Mr Francesa, known as the “Sports Pope” in New York, criticised Mr Trump for a White House press conference on Monday in which the CEO of a pillow company spent considerable time praising his efforts.
“[Hospitals] don’t have the supplies they need. So don’t give me the My Pillow guy doing a song and dance up here on a Monday afternoon when people are dying in Queens!”, he said. “Get the stuff made! Get the stuff where it needs to go and get the boots on the ground. Treat this like the crisis it is.”
Mr Francesca emerged as a fierce and valuable supporter of Mr Trump presidential run in 2016, devoting hours of his popular daily show to making the case for the then outsider candidate.
“This guy works 20 hours a day. He doesn’t need the job. He doesn’t need the money. He doesn’t need the power. He had all that already. I think it’s about doing a good job. His ego will not let him do anything but a good job. Because he’s driven,” he said in 2016.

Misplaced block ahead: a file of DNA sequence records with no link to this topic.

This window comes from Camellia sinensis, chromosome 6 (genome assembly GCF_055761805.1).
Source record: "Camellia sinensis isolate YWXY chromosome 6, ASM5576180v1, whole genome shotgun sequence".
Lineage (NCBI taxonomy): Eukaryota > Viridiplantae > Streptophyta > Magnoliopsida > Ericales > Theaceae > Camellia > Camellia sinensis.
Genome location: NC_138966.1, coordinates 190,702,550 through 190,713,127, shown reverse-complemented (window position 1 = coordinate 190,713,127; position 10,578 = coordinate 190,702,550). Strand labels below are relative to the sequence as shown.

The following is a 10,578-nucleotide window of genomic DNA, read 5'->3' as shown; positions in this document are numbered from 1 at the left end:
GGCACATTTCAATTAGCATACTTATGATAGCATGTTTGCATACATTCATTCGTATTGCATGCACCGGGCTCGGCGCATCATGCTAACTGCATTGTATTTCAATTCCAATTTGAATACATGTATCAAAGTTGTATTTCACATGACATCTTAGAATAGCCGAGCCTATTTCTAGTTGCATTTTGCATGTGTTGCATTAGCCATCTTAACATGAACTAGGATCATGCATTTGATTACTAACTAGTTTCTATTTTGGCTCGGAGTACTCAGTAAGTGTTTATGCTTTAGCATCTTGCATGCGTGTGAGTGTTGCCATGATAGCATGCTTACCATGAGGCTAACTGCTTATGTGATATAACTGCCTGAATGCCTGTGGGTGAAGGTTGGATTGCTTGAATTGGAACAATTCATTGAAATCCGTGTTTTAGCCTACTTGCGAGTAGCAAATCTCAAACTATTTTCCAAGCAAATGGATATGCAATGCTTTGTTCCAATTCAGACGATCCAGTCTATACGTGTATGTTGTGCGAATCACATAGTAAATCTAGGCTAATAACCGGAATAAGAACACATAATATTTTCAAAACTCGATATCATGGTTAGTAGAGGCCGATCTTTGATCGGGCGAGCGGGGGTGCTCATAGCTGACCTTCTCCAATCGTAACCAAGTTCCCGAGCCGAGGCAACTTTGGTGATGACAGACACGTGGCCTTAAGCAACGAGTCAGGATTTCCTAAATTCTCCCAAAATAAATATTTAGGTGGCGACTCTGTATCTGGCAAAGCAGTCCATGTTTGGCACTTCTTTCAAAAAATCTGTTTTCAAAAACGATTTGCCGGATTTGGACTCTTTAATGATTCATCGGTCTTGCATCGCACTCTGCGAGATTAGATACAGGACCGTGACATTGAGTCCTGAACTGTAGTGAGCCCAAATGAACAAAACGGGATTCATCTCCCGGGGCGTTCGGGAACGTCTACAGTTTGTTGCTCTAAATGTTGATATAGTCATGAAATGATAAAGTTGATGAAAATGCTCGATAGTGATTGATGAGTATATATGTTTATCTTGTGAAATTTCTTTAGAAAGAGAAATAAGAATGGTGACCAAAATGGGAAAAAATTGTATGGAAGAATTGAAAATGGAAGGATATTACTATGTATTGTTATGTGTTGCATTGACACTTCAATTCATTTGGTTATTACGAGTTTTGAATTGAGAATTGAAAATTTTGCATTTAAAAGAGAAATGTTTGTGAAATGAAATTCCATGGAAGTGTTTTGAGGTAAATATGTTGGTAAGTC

But the radio host has had few good things to say about the way the president has dealt with the pandemic, as the number of US deaths rose above 3,000 this week. He particularly took issue with Mr Trump’s suggestion that he would consider 100,000 deaths from the virus a good job.
“How can you have a scoreboard that says 2,000 people have died, and tell us it’s OK if another 198,000 die, that’s a good job. How is that a good job in our country? It’s a good job if nobody else dies. Not if another 198,000 people die. So now 200,000 people are disposable?” he asked.
He went on: “That’s what’s wrong here. There’s a disconnect. We’re watching one thing happen in our city on the 11 o’clock news every night. We’re watching people die and now we know people who die. And we’re not seeing one or two people die now in the neighbourhood. We’re seeing them die by the 10s and the 20s every day. They’re bringing people out of a hospital in Queens in body bags, five minutes from where he grew up.”
Recent polls suggest Mr Trump’s approval ratings have risen slightly since the crisis began. A poll by ABC/Ipsos found that 55 percent approve of the way he responded to the coronavirus pandemic and 43 percent disapprove.
His average approval rating since taking office is around 40 percent.